The Facts – What Under Contract Means for Buyers and Sellers  

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In real estate, phrases like “on the market” and “sold” are pretty straightforward. But when a property is “under contract,” things get a little more muddled. What does it mean when a house is under contract — is the property sold? Can offers still be made? Understanding this term is crucial for navigating real estate transactions with confidence. In this blog, we’ll dive into what exactly “under contract” means.

What Does “Under Contract” Mean in Real Estate?  

Let’s say a house is listed for sale, and the seller has accepted an offer. When that offer is accepted, both parties sign a contract — but the contract typically has terms that must be fulfilled before the sale is complete. These terms can vary depending on a lot of factors, but can include:  

  • Passing Inspections 
  • Completing Repairs 
  • Re-Inspections 
  • Mortgage Processing 
  • Title Issues  

Perhaps the contract requires the seller to install or repair a fence on the property, replace damaged deck boards, or have electrical repairs done. On the other hand, the buyer may need to go through a loan process that includes verifying their employment, bank information, paid taxes, and other tasks that can take some time. This is why homes can sit in the “under contract” stage of a sale for weeks.  

How a Real Estate Agent Can Help

Whether you’re buying or selling a home, the process can be complicated and even tedious. But when it comes to choosing whether you’ll use a real estate agent or not, the answer is clear.

When you connect with an agent through IDEAL AGENT, you’ll get help navigating the entire process, from the very first showing to the day the keys are exchanged. And with commissions as low as 2%, you can trust they have your best interest in mind. Connect with us today to meet your agent.  

FAQs About Under Contract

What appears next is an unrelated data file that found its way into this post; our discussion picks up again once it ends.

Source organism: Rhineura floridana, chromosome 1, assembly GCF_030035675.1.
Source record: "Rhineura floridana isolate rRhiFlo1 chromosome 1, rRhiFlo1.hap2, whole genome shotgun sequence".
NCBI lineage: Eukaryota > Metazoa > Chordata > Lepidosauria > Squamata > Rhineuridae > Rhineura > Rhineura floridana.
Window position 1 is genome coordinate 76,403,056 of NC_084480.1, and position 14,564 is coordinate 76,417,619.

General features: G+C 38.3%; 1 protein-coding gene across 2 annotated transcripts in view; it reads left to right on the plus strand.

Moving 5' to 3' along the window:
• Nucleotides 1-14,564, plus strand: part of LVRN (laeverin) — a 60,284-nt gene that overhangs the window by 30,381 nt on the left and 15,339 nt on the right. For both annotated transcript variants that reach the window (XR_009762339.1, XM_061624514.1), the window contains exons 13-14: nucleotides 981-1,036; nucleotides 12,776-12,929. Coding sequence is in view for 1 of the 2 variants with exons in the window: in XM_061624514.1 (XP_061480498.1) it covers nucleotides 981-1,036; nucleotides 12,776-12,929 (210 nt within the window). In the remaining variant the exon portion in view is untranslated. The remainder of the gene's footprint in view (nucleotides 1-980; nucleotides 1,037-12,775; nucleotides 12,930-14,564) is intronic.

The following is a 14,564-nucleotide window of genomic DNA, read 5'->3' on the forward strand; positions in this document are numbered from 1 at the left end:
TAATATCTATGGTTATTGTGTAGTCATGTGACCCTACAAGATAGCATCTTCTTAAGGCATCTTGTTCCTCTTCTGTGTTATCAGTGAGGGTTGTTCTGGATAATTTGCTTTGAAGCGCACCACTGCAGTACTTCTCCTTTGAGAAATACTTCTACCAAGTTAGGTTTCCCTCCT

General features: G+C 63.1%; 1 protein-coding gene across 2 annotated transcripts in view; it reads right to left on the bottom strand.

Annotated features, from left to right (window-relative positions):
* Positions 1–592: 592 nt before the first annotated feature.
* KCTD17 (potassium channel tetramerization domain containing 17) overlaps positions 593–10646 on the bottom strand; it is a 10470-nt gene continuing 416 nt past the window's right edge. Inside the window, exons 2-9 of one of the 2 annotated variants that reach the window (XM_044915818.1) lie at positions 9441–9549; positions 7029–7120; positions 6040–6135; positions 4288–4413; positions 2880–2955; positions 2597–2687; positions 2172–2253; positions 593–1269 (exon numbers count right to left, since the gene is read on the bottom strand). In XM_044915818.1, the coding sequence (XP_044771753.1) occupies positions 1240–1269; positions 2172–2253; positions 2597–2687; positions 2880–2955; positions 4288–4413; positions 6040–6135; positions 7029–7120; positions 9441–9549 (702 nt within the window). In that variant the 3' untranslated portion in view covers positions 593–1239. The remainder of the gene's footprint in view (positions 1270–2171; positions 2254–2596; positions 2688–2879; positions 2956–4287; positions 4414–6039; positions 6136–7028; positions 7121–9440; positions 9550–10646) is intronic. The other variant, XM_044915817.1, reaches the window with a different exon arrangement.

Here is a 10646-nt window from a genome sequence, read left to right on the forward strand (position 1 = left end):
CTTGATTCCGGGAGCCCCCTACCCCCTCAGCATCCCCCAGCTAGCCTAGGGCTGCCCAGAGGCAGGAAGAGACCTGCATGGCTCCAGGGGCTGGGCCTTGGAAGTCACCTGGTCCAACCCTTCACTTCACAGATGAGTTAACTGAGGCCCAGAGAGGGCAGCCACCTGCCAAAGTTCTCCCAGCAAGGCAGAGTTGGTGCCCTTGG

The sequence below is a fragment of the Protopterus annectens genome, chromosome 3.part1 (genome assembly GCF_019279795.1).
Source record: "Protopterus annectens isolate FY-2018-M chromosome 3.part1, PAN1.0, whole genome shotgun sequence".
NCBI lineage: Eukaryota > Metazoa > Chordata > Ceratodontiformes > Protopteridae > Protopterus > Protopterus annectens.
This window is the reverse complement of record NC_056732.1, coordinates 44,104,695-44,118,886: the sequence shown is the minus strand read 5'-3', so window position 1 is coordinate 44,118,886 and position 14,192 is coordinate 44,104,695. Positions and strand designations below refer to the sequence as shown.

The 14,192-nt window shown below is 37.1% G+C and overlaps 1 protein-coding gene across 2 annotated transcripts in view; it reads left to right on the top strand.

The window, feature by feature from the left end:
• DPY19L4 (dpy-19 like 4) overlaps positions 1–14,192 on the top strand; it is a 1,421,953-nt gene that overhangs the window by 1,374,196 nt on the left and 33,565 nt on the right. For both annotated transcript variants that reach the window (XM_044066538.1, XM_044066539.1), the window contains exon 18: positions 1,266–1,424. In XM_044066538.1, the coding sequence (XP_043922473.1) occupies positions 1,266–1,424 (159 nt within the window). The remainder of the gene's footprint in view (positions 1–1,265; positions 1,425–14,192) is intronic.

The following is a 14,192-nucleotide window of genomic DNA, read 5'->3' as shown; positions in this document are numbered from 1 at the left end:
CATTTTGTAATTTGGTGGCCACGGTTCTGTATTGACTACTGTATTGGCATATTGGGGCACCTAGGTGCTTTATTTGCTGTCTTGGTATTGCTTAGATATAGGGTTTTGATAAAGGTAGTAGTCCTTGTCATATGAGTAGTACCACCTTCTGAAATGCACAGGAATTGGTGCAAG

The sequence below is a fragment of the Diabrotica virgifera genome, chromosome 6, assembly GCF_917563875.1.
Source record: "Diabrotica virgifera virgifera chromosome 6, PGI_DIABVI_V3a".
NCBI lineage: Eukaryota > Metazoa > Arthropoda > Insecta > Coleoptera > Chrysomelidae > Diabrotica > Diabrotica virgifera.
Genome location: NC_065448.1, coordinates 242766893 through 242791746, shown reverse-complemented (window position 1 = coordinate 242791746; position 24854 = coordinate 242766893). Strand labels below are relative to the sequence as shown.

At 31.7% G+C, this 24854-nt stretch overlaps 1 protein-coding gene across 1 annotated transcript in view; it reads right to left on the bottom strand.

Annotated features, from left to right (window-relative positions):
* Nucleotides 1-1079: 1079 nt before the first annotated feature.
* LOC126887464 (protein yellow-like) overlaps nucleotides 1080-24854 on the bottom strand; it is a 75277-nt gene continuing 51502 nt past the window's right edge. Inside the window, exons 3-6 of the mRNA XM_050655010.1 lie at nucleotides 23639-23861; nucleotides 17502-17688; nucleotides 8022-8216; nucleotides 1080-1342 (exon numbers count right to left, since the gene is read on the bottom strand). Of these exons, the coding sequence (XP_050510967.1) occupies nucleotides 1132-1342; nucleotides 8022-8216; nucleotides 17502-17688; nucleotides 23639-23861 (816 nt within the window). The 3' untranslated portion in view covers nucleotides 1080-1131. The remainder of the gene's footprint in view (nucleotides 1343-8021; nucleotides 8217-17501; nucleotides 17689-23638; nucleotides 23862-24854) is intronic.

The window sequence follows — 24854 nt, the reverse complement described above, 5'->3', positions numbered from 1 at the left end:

No specific rules or laws state how long a home can be under contract. Many contracts have time limits built in, but some people have reported homes being under contract for as long as six months, while others are complete within days (typically when buyers pay in cash.) The average time a home spends under contract, though, is between 30 and 60 days.  

  • Financing Issues: When a buyer is pre-approved, they aren’t actually guaranteed a mortgage. If, during the process, lenders discover misreported credit, inaccurate income information, or even a spouse they weren’t informed of, financing can either fall through entirely or must be started over.  

   Related: How long does an executor have to pay beneficiaries? 

  • Appraisal Problems: When a home is listed for sale, it must be appraised to ensure the asking price is fair for its actual value. Sometimes, the appraisal comes in lower than the selling price. In these cases, the lender may refuse to provide financing for the full amount, and the sale would likely fall through.  
  • Failed Inspections: When a home inspection reveals a significant issue — like major foundation problems or mold — it may lead to renegotiations or even a buyer walking away to find a more suitable property.  

Sellers can accept backup offers while under contract, but should be very clear about the status of their acceptance. Once both parties have signed the agreement, the seller cannot legally accept another. Sellers can, however, accept multiple offers and work through the contracts simultaneously, finalizing only the contract that is completed first.  

While a home under contract hasn’t completed all the required steps to close the sale, a home listed as “pending” sale means that all contingencies have been met, and the sale is close to being finalized.  

Even after contracts are signed, sellers may want backup offers in case any of the above causes their sale to fall through. While your offer may be a little less likely to be accepted in this case, you can often still view it in an “under contract showing.” It may be worth making an offer if you love the property. Conversely, an “under contract no show” is when a seller feels confident in the pending sale and chooses to remove the listing and no longer show the home. 

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